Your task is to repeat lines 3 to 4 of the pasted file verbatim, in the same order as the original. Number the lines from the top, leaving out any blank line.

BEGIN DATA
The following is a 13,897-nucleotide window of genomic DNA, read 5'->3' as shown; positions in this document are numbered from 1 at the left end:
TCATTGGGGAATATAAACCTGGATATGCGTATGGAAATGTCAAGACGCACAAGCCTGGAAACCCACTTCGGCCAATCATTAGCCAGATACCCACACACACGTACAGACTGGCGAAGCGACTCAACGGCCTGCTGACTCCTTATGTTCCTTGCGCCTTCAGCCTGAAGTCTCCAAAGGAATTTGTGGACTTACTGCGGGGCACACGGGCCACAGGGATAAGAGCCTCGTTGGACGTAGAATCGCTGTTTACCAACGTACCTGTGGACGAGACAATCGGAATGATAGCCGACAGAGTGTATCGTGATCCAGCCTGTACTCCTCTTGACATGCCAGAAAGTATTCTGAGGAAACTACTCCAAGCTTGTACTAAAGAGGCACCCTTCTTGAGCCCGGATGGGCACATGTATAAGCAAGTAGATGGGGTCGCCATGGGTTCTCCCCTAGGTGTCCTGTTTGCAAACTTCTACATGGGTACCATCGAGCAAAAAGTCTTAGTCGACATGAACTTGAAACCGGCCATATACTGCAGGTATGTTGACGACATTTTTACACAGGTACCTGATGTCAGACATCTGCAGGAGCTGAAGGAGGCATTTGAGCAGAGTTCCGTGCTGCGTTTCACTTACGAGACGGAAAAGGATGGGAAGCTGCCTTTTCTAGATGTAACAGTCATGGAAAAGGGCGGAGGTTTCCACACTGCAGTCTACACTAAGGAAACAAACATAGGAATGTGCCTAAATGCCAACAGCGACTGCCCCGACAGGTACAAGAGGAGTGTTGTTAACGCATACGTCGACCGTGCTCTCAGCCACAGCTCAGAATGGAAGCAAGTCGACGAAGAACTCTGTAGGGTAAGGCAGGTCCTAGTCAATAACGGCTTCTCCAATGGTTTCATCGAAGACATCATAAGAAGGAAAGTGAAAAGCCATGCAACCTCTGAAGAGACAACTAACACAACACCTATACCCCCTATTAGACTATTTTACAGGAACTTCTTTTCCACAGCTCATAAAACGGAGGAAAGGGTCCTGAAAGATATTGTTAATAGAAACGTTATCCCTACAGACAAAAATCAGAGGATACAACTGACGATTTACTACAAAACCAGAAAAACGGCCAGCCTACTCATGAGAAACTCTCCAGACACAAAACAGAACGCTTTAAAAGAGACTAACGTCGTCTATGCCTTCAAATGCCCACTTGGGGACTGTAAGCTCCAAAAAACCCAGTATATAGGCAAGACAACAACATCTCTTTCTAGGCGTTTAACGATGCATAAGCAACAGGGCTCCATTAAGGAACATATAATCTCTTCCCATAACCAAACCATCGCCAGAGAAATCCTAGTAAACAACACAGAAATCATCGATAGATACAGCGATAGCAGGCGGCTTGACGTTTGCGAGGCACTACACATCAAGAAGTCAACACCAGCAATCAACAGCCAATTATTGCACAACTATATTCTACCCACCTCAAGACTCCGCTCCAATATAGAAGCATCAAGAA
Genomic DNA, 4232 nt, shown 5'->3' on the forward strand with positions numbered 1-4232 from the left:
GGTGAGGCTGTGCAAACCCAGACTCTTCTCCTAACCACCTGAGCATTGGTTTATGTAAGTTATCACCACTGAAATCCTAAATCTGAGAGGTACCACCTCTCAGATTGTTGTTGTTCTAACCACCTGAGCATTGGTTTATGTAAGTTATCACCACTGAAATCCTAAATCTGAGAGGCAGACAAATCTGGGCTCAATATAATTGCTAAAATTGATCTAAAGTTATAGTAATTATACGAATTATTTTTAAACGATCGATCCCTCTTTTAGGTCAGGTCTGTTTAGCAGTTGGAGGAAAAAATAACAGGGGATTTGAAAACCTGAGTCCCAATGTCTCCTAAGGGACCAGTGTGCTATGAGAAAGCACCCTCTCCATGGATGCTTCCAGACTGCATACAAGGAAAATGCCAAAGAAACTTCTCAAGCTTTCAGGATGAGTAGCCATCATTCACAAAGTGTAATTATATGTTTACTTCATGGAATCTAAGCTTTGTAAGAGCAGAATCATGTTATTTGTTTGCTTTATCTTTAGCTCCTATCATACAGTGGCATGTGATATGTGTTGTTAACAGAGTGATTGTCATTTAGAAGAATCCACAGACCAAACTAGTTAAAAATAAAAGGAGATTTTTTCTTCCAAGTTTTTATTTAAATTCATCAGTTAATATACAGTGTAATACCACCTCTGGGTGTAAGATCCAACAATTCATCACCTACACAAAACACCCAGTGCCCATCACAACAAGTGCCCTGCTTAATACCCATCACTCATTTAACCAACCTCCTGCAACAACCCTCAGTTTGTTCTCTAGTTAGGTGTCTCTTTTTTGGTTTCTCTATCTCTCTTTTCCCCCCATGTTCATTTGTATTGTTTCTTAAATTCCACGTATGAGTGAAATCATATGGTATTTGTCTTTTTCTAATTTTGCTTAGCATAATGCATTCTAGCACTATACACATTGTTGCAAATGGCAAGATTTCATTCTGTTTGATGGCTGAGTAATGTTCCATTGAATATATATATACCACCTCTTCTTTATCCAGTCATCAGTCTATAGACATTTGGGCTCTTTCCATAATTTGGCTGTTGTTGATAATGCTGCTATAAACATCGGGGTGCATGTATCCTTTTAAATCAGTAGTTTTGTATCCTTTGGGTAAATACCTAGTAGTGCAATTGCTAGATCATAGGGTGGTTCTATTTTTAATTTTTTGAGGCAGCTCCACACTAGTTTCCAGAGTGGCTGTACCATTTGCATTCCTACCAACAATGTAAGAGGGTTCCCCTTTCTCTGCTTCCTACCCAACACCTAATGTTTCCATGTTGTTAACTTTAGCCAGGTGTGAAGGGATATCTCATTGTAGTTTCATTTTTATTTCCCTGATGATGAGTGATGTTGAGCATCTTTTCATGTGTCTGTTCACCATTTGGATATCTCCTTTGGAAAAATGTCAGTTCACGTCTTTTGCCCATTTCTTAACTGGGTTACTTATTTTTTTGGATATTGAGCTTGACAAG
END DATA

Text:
Genomic DNA, 4232 nt, shown 5'->3' on the forward strand with positions numbered 1-4232 from the left:
GGTGAGGCTGTGCAAACCCAGACTCTTCTCCTAACCACCTGAGCATTGGTTTATGTAAGTTATCACCACTGAAATCCTAAATCTGAGAGGTACCACCTCTCAGATTGTTGTTGTTCTAACCACCTGAGCATTGGTTTATGTAAGTTATCACCACTGAAATCCTAAATCTGAGAGGCAGACAAATCTGGGCTCAATATAATTGCTAAAATTGATCTAAAGTTATAGTAATTATACGAATTATTTTTAAACGATCGATCCCTCTTTTAGGTCAGGTCTGTTTAGCAGTTGGAGGAAAAAATAACAGGGGATTTGAAAACCTGAGTCCCAATGTCTCCTAAGGGACCAGTGTGCTATGAGAAAGCACCCTCTCCATGGATGCTTCCAGACTGCATACAAGGAAAATGCCAAAGAAACTTCTCAAGCTTTCAGGATGAGTAGCCATCATTCACAAAGTGTAATTATATGTTTACTTCATGGAATCTAAGCTTTGTAAGAGCAGAATCATGTTATTTGTTTGCTTTATCTTTAGCTCCTATCATACAGTGGCATGTGATATGTGTTGTTAACAGAGTGATTGTCATTTAGAAGAATCCACAGACCAAACTAGTTAAAAATAAAAGGAGATTTTTTCTTCCAAGTTTTTATTTAAATTCATCAGTTAATATACAGTGTAATACCACCTCTGGGTGTAAGATCCAACAATTCATCACCTACACAAAACACCCAGTGCCCATCACAACAAGTGCCCTGCTTAATACCCATCACTCATTTAACCAACCTCCTGCAACAACCCTCAGTTTGTTCTCTAGTTAGGTGTCTCTTTTTTGGTTTCTCTATCTCTCTTTTCCCCCCATGTTCATTTGTATTGTTTCTTAAATTCCACGTATGAGTGAAATCATATGGTATTTGTCTTTTTCTAATTTTGCTTAGCATAATGCATTCTAGCACTATACACATTGTTGCAAATGGCAAGATTTCATTCTGTTTGATGGCTGAGTAATGTTCCATTGAATATATATATACCACCTCTTCTTTATCCAGTCATCAGTCTATAGACATTTGGGCTCTTTCCATAATTTGGCTGTTGTTGATAATGCTGCTATAAACATCGGGGTGCATGTATCCTTTTAAATCAGTAGTTTTGTATCCTTTGGGTAAATACCTAGTAGTGCAATTGCTAGATCATAGGGTGGTTCTATTTTTAATTTTTTGAGGCAGCTCCACACTAGTTTCCAGAGTGGCTGTACCATTTGCATTCCTACCAACAATGTAAGAGGGTTCCCCTTTCTCTGCTTCCTACCCAACACCTAATGTTTCCATGTTGTTAACTTTAGCCAGGTGTGAAGGGATATCTCATTGTAGTTTCATTTTTATTTCCCTGATGATGAGTGATGTTGAGCATCTTTTCATGTGTCTGTTCACCATTTGGATATCTCCTTTGGAAAAATGTCAGTTCACGTCTTTTGCCCATTTCTTAACTGGGTTACTTATTTTTTTGGATATTGAGCTTGACAAG